In this context, the role of the region’s major economies should be highlighted. This is because analyzing the accumulated emissions from the industrial revolution to the present day (1850-2021), Brazil, Argentina, and Mexico rank among the top twenty emitters. Although some countries perceive themselves as “environmental creditors”, this narrative is not credible in the eyes of several Central American and Caribbean countries.
The harmful effect of fossil fuel combustion has been recognized for years, although the oil industry ignored it for a long time, and then tried to play down the magnitude of the problem or claim that the warming was irreversible. Today, the main producers use carbon capture technologies, even though these are certainly not viable alternatives. In fact, oil companies want to set aside what was agreed in Paris, they know that its fulfillment implies abandoning most of the projects that are currently under discussion.
The Argentine government’s neo-developmentalist eagerness makes a similar bet, but its interest in advancing with offshore exploration not only ignores the harmful effects generated by this type of activity but also forgets its financial risks.
However, the financial sector has taken note of the phenomenon and, indeed, so has multilateral banking. The latter segment has issued a series of reports warning about the macroeconomic effects of climate change, while at the same time talking about the financial risks that such a phenomenon entails. The IDB’s research department is one of the most active on the subject and its reports refer to the problem of stranded assets that the region may face if it continues with investments in non-renewable energies.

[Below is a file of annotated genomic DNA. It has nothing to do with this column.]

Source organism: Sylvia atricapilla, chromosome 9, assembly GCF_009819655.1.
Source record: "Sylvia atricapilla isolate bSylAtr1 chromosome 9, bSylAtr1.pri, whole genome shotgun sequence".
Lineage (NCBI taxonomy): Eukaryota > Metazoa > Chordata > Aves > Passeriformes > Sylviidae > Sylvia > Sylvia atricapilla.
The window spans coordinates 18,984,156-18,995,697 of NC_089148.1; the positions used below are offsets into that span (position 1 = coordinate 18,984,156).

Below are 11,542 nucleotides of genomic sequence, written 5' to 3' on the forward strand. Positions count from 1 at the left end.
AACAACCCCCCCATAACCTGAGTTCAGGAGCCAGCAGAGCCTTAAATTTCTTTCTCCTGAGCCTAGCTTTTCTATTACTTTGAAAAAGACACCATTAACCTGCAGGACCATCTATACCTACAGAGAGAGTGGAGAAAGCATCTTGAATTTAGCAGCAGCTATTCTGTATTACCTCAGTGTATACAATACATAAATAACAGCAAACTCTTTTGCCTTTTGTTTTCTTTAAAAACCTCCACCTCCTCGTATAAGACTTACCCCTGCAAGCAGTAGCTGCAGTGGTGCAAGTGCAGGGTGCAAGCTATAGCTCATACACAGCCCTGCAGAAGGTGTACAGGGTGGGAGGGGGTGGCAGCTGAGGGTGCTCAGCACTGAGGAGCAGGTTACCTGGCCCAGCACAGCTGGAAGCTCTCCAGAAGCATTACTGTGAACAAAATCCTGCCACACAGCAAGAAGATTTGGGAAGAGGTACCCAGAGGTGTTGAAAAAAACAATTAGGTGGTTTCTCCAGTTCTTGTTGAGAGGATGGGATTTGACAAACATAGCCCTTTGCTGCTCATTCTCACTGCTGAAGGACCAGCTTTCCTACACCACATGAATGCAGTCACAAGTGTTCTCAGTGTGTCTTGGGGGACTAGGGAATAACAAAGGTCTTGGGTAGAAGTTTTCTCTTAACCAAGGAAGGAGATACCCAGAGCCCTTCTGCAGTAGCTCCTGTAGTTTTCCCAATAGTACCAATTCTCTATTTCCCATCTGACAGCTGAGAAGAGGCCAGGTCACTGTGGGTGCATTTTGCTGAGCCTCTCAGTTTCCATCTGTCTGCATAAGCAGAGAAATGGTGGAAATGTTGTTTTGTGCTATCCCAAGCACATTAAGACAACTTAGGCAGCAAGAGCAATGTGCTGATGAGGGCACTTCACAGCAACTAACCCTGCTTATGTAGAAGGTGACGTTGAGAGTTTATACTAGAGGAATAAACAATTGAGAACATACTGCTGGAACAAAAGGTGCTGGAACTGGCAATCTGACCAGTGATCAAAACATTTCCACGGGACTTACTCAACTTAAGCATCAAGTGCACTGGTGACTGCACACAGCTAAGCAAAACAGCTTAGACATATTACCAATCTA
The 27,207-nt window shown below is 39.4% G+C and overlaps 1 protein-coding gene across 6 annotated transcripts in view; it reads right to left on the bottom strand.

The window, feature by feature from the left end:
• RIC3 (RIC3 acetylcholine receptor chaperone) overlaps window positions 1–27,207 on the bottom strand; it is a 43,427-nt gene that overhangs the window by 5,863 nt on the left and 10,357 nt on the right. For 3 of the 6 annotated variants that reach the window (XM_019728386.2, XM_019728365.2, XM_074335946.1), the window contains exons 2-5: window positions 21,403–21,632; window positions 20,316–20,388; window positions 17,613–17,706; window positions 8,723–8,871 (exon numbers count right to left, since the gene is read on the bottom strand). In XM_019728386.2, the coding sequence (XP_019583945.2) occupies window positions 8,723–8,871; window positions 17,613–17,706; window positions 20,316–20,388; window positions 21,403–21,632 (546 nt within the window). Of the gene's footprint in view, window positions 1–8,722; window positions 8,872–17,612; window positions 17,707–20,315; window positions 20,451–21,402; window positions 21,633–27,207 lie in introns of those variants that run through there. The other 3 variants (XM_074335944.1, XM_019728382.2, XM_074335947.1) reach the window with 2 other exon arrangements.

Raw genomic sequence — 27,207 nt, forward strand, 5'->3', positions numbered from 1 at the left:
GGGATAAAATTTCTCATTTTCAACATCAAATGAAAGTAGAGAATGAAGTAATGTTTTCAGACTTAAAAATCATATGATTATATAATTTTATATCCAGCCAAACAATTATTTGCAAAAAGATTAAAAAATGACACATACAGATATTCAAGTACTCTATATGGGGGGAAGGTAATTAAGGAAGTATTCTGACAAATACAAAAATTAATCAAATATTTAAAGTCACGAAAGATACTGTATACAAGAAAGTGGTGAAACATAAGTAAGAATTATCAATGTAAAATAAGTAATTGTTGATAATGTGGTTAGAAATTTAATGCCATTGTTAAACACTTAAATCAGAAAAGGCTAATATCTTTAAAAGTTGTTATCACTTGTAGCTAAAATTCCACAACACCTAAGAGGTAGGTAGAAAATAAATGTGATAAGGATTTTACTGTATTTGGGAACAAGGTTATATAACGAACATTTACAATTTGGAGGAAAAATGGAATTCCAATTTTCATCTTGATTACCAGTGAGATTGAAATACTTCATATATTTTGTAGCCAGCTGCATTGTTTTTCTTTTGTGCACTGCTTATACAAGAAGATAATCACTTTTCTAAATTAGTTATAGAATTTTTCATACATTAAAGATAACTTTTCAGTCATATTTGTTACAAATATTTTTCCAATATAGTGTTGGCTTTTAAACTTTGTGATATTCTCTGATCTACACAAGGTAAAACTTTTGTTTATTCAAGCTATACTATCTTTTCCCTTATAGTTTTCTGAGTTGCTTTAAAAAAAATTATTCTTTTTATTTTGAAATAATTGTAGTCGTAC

Both climate change and biodiversity loss produce huge economic costs, affecting public coffers and the balance of trade. All of this increases risk and amplifies environmental costs. For more than 30 years, the IPCC panel of scientists has been highlighting the dangers of global warming and has pointed out how irreversible, uncertain, and tragic the change would be if we cross the 1.5 °C barrier. The latest IPCC report, recently published, indicated that widespread and irreversible damage is already being observed. This raises the need to move forward with the transition to renewable energies in an accelerated manner.
Instead of victimizing itself, the Argentine government could take advantage of the enthusiasm of multilateral banks on the issue to negotiate soft financing lines and, thus, finance the necessary investments in mitigation and adaptation. However, that is not all. As the head of the IDB’s Climate Change and Sustainability Division, Graham Watkins, said: “The impact of countries not moving forward with this agency is to be left behind globally. There will be no access to markets. Countries that do not consider these changes will not be part of value chains”.
The magnitude of the challenge posed by climate change and the energy transition exceeds the economic dimension and escapes the short-termism that traps the Argentine political discussion. A broad view is needed that considers the geopolitical consequences of being trapped in a model of the past.
*Translated from Spanish by Janaína Ruviaro da Silva